Singapore Snub Spoils Office Property Revival
(Bloomberg Gadfly) -- Kwek, not Quek.
It's not enough that a Malaysian tycoon is paying the most ever to build a new office block in Singapore. What's more important is that his billionaire Singapore cousin is staying away.
Malaysian billionaire Quek Leng Chan's Guocoland Ltd. snagged the Beach Road site for a record S$1.62 billion ($1.2 billion), beating four suitors, out of which another three were foreign. Tellingly, cousin Kwek Leng Beng's City Developments Ltd. didn't bother to join the contest. Nor, as broker Cushman & Wakefield notes, did other prominent Singapore builders like CapitaLand Ltd. or Keppel Corp. The lone Singaporean bid, by brothers Robert and Philip Ng's Far East Organization Pte, was also the lowest at S$1.295 billion.
What's attracting foreign builders like Quek, as well as former Chinese soldier Cui Zhengfeng, Hong Kong "Superman" Li Ka-shing and Indonesian tycoon Stephen Riady, to the outskirts of Singapore's central business district?
Banks are already spoiled for choice in Marina Bay, which will witness a fresh wave of supply when Malaysia's IOI Properties Group Bhd. and British conglomerate Jardines' Hongkong Land Holdings Ltd. are done putting up two new office towers at Central Boulevard. Besides, redevelopment of the Golden Shoe car park -- across the road from Morgan Stanley's (and Bloomberg LP's) office on Church Street -- is already underway.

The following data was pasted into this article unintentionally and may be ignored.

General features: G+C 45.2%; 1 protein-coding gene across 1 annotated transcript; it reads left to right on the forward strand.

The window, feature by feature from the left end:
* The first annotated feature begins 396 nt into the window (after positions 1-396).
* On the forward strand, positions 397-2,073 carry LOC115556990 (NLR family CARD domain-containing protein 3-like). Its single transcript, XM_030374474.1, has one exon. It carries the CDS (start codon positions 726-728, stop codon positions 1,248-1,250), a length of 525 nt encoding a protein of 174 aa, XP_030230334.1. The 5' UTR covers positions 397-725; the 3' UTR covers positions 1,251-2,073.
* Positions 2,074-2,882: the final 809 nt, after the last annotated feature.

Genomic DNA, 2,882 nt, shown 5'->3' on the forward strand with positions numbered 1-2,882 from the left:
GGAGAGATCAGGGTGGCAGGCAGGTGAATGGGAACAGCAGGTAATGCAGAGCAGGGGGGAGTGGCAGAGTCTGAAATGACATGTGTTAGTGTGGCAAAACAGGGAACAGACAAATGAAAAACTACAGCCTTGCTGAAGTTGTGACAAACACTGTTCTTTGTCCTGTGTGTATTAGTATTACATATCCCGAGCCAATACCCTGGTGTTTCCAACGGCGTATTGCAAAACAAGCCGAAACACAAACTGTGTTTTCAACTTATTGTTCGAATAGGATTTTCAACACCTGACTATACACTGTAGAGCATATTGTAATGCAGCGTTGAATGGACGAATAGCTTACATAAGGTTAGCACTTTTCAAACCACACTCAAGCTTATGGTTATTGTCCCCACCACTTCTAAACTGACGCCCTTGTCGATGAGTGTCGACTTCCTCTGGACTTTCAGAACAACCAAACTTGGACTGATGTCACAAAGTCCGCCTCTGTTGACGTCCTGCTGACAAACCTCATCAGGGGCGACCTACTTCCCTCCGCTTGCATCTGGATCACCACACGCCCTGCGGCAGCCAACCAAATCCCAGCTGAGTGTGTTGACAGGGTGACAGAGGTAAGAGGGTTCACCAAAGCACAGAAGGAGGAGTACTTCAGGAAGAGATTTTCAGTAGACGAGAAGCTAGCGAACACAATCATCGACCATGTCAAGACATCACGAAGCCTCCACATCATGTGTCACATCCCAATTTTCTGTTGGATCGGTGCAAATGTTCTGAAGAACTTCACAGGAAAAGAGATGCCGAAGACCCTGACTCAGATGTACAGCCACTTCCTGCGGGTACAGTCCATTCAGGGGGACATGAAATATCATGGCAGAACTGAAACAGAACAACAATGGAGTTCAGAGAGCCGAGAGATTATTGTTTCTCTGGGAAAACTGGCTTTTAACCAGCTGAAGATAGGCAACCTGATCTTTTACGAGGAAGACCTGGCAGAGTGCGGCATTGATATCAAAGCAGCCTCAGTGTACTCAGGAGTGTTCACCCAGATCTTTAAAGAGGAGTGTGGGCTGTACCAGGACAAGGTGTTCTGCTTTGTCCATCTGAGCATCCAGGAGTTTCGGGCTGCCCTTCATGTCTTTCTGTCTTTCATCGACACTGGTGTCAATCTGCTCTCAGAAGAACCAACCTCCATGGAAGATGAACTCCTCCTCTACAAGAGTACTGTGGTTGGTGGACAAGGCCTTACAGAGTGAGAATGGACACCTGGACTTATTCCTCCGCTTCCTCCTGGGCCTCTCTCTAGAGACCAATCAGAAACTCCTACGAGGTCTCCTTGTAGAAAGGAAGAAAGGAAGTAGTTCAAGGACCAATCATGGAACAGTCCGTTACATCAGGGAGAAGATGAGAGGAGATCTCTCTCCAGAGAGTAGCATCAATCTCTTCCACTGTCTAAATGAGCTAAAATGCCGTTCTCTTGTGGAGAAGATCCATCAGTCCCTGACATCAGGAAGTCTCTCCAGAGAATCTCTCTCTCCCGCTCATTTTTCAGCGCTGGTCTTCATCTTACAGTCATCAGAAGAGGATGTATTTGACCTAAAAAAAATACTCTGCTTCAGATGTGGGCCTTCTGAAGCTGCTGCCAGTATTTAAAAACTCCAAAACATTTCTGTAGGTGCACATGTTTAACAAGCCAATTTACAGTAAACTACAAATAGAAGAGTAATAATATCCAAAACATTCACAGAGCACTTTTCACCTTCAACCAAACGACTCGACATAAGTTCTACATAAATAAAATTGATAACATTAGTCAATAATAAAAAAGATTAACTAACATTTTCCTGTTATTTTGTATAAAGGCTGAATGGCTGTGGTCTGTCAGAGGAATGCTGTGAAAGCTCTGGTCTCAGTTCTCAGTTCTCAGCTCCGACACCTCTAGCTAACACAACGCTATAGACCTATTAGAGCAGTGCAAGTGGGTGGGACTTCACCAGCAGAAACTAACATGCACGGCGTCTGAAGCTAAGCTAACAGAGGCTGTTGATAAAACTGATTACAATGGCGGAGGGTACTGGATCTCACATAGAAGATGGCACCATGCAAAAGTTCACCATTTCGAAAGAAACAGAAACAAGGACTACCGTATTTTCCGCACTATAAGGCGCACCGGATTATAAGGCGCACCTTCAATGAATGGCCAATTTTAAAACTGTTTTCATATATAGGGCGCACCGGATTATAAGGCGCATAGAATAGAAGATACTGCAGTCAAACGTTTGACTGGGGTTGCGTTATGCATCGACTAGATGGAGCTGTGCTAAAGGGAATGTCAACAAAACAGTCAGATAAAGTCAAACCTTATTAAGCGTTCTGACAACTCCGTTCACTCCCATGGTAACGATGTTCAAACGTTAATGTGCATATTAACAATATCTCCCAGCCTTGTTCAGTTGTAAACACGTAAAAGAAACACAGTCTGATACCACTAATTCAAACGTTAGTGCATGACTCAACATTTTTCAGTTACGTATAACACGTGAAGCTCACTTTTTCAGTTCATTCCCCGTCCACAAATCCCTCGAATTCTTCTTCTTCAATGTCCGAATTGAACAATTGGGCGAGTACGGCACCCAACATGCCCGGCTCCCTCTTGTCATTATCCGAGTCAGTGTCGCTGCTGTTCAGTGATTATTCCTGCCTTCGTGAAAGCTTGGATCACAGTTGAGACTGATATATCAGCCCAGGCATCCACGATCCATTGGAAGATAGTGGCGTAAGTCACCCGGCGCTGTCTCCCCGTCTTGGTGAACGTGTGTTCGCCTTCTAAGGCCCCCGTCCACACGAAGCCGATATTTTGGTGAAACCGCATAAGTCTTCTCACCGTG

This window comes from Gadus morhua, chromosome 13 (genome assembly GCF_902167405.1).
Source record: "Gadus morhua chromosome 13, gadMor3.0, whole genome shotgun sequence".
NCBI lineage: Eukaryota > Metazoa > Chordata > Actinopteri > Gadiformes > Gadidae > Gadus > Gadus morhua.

If office prices are holding up better than rentals, then that's partly because money is cheap -- and partly because of Brexit. The city-state could gain as London's financial industry shops for new homes around the world; fintech is one area where Singapore is actively seeking to boost its appeal to startups.
Homegrown developers aren't entirely dismissing the cheery thesis. Last month, CapitaLand Commercial Trust, Singapore’s biggest office landlord, agreed to buy BlackRock Inc.’s Asia Square Tower 2 for S$2.1 billion. But that's also in Marina Bay, a piece of reclaimed land that came into its own when Kwek Leng Beng launched a waterfront skyscraper. He did that in a market that was then down 45 percent from its 1996 peak.
That was 13 years ago. This time around, Kwek doesn't seem to be buying into the vision of a bustling new office district in Beach Road. If he's passing it up to his Malaysian cousin, who's paying 60 percent more than what Kwek's City Developments did for the nearby South Beach land parcel at the peak of the office market in 2007, then investors should perhaps also tone down their optimism by a notch or two.
This column does not necessarily reflect the opinion of Bloomberg LP and its owners.
Andy Mukherjee is a Bloomberg Gadfly columnist covering industrial companies and financial services. He previously was a columnist for Reuters Breakingviews. He has also worked for the Straits Times, ET NOW and Bloomberg News.